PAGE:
Brent Felgner -- Casual Living, November 23, 2012
One of the grim realities of the World today is that forests everywhere are in decline. Natural forests, but especially those in tropical regions, are rapidly being converted to non-forest uses, primarily for agriculture and cattle production.
Twenty-five years ago, the World Wildlife Fund for Nature, the world's oldest and largest environmental organization, realized that we were quickly losing the battle to preserve the world's forests to competing land uses. In fact, back in 1985, less than one-tenth of 1% of the world's forests had been designated with any type of protection status. A consensus emerged that a new strategy was needed that would give local people an incentive to add value to forests.
A key precept was that wherever local people benefit directly from forest values, these forests have a better chance of being protected. By 1993, the new strategy had resulted in the creation of the Forest Stewardship Council (FSC), an organization of global scope that would promote sustainable forest management and certify products in the marketplace as having come from well-managed forests. The FSC membership pioneered a triad of environmental, social and economic principles and guidelines to define sustainable forest management.
Today, an estimated 10% of the world's remaining forests have been protected through FSC certification. The FSC has become the gold standard in forest certification, involving 410 million acres of forest in 80 countries, directly benefiting the lives of millions of people.
At the same time, the establishment of sustainable forestry enterprises in the tropics remains a difficult challenge. One of the greatest constraints is that tropical forests contain the world's highest diversity of species - in most cases hundreds of tree species. Key to the economic viability of FSC-certified forestry enterprises is the development of products and markets built upon the most abundant species found in that forest. The inability to create these markets is a key reason why many FSC forest operations have failed after only a few short years.
For the Roda Group of Bolivia, parent company of Jensen Leisure Furniture and Roda Flooring, the integrated market penetration that fully utilizes the species found in its forests has been the secret of its success. Jensen Leisure Furniture has been a proud member of the Sustainable Furnishings Council since 2008.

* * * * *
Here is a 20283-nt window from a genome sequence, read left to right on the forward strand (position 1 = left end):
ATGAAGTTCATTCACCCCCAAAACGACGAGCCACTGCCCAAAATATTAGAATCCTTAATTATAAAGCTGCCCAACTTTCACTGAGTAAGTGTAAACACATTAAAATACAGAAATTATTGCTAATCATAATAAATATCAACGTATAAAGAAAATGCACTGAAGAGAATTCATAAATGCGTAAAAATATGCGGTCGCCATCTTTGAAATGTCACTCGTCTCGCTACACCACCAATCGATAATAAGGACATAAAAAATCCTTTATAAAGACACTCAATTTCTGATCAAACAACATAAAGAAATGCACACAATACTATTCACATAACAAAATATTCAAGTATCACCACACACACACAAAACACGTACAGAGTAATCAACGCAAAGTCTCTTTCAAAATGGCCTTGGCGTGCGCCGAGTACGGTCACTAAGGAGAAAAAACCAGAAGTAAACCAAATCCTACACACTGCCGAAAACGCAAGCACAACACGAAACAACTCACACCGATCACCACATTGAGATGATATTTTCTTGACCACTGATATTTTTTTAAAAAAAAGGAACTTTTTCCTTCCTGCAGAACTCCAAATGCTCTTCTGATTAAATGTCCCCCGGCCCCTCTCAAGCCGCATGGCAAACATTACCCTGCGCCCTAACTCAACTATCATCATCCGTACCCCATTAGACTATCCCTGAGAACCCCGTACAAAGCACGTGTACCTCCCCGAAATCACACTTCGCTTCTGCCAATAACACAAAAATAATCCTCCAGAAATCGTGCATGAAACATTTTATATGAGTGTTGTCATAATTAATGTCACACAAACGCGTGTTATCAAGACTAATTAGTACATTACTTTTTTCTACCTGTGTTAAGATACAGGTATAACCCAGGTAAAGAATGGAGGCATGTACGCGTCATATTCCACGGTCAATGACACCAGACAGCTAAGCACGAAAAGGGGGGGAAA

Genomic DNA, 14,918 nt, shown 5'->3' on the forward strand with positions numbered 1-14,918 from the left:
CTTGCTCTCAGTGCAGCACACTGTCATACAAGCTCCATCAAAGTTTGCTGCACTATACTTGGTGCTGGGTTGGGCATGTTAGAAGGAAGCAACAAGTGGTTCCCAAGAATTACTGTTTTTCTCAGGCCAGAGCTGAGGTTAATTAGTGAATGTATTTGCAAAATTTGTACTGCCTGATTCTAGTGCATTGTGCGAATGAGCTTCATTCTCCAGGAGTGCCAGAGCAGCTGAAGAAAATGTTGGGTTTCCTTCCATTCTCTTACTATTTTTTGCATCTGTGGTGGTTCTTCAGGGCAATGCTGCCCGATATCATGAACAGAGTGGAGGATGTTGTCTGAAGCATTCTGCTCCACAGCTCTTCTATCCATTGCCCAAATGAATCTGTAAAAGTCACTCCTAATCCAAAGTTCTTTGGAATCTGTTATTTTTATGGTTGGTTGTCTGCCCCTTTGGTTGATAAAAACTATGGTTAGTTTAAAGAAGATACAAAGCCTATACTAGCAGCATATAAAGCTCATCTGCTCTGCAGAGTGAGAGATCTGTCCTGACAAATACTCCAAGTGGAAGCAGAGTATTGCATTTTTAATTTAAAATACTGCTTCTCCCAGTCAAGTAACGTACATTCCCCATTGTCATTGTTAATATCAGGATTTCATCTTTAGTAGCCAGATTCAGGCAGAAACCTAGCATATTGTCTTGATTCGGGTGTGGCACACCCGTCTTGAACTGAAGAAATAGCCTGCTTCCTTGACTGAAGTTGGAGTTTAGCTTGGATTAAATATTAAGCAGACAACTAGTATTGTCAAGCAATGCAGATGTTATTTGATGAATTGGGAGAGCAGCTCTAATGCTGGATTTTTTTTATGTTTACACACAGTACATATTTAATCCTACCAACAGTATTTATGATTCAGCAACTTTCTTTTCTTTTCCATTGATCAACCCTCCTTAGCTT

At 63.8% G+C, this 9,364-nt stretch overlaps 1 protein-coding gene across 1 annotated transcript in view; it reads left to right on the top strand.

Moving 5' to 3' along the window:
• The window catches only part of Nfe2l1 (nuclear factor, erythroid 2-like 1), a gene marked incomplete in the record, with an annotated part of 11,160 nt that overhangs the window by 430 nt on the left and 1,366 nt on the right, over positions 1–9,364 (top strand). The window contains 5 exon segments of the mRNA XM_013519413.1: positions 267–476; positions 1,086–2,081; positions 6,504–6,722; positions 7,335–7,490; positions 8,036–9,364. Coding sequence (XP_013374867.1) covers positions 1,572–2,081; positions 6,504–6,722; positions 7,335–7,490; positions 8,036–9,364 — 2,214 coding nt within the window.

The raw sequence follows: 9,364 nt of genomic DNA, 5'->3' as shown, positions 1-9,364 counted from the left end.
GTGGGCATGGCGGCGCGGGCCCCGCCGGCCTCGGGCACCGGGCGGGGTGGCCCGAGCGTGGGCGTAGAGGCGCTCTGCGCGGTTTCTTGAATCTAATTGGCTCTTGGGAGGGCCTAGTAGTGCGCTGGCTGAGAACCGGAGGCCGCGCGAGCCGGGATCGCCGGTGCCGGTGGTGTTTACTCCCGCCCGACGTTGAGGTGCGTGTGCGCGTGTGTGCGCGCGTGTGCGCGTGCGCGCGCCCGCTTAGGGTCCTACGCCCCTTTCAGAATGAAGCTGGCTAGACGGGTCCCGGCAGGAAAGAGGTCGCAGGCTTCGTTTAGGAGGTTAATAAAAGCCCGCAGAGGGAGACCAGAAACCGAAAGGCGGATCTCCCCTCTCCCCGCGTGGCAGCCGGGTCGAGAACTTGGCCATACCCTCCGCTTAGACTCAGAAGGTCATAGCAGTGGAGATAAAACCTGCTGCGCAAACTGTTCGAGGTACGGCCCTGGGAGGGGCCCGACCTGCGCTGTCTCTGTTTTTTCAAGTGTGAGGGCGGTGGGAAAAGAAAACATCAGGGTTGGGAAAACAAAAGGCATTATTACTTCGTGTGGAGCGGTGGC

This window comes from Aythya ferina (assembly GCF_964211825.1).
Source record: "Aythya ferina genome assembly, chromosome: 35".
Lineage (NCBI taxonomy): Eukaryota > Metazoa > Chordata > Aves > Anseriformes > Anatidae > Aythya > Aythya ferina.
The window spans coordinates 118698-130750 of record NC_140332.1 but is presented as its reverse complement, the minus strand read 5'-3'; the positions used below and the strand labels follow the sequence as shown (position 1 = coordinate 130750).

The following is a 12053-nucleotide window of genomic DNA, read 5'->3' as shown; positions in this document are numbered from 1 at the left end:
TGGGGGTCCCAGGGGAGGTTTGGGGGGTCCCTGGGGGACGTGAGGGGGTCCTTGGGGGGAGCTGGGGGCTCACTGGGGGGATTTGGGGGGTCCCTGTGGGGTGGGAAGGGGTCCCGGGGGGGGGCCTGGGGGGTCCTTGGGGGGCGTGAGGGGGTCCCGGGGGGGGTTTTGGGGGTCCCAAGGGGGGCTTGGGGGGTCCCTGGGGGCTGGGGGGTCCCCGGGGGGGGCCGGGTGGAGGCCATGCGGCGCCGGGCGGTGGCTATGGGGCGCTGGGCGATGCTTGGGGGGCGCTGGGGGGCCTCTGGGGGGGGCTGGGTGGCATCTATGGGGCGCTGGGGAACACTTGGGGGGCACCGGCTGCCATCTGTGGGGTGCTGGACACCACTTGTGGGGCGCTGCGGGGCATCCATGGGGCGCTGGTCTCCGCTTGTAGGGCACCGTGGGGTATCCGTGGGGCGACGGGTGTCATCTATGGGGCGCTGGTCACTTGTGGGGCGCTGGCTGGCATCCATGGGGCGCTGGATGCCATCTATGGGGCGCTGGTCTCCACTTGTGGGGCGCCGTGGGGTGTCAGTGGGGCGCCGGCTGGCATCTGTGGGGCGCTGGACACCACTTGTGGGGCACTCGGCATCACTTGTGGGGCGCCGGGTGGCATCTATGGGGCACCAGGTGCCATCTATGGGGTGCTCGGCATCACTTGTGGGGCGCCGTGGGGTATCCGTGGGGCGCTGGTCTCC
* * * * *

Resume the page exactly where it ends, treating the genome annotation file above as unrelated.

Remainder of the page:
Roda Group foresters first went into the forest two decades ago and ignored the conventional wisdom about whether a particular wood was valuable or not. Once the specific menu of abundant woods became clear from their forest inventory data, Roda management began to study wood characteristics and develop products and a marketing strategy. In addition, the FSC certification of the entire Roda forest holdings provided an entry into lucrative U.S. and European markets that were previously unavailable to the Bolivia timber industry.
A key principle instilled by architect Cristobal Roda at the founding of his company in the early 1960s was to continually strive to develop products that created the greatest added value from their raw materials. Today, the Roda Group manages a group of companies that produce a range of high value wood products from dozens of wood species - from furniture and hardwood flooring to architectural veneer panels and particle board.
Together, these businesses employ thousands of people in Bolivia. Roda forest operations employ local indigenous people who live in communities neighboring the managed forest reserves. The direct benefits they receive from the forestry enterprise translate into security for the forest resource, which remains intact after 18 years of sustainable management.
The Roda furniture company, IMR, produces heirloom quality outdoor furniture in Bolivia marketed in the U.S. under the brand name Jensen Leisure Furniture. The furniture features 100% FSC-certified timber made entirely of heartwood, the most color-uniform, dimensionally- stable and durable part of a tree. Manufacturing furniture entirely of heartwood requires cutting trees that are well over a century old. FSC certification assures JLF customers that there will always be 100-year-old trees as the forest is managed to selectively harvest a small percentage of trees each year. In fact, the assurance of a consistent supply of high quality timber from their own forests has been one of JLF's greatest competitive advantages in the marketplace
Roda Flooring incorporates another eight of the forest's most abundant species in its high quality solid and engineered wood flooring products. CIMAL, another Roda company, manufactures sliced and rotary veneer, as well as particle board utilizing another dozen species found in its forest concessions. All these products contribute to the profitability of the company's bottom line, making a stable enterprise that supports the livelihood of thousands of people.
The Roda Group example is clearly an integrated industrial model, which may not be applicable in many tropical forest situations. What is applicable though is its guiding principle, which should hold true for any SFM forest enterprise of any scale.
Robert Simeone, a forester with 35 years of experience in sustainable management of natural forests, was a co-founder of the international Forest Stewardship Council.
Jensen Leisure’s Opal Collection is an example of the end result of the company’s sustainable manufacturing process.
A worker at Jensen Leisure’s Bolivia manufacturing plant measures a piece of wood in the sawmill.
Infrared aerial view of a Roda 185,000-acre forest concession with encroaching areas of agriculture (bright red areas) and cattle pastures (light violet and white areas) where forest has been clear cut. Green and dark purple are intact natural forest areas. Today, the forests of the Roda concessions remain entirely intact.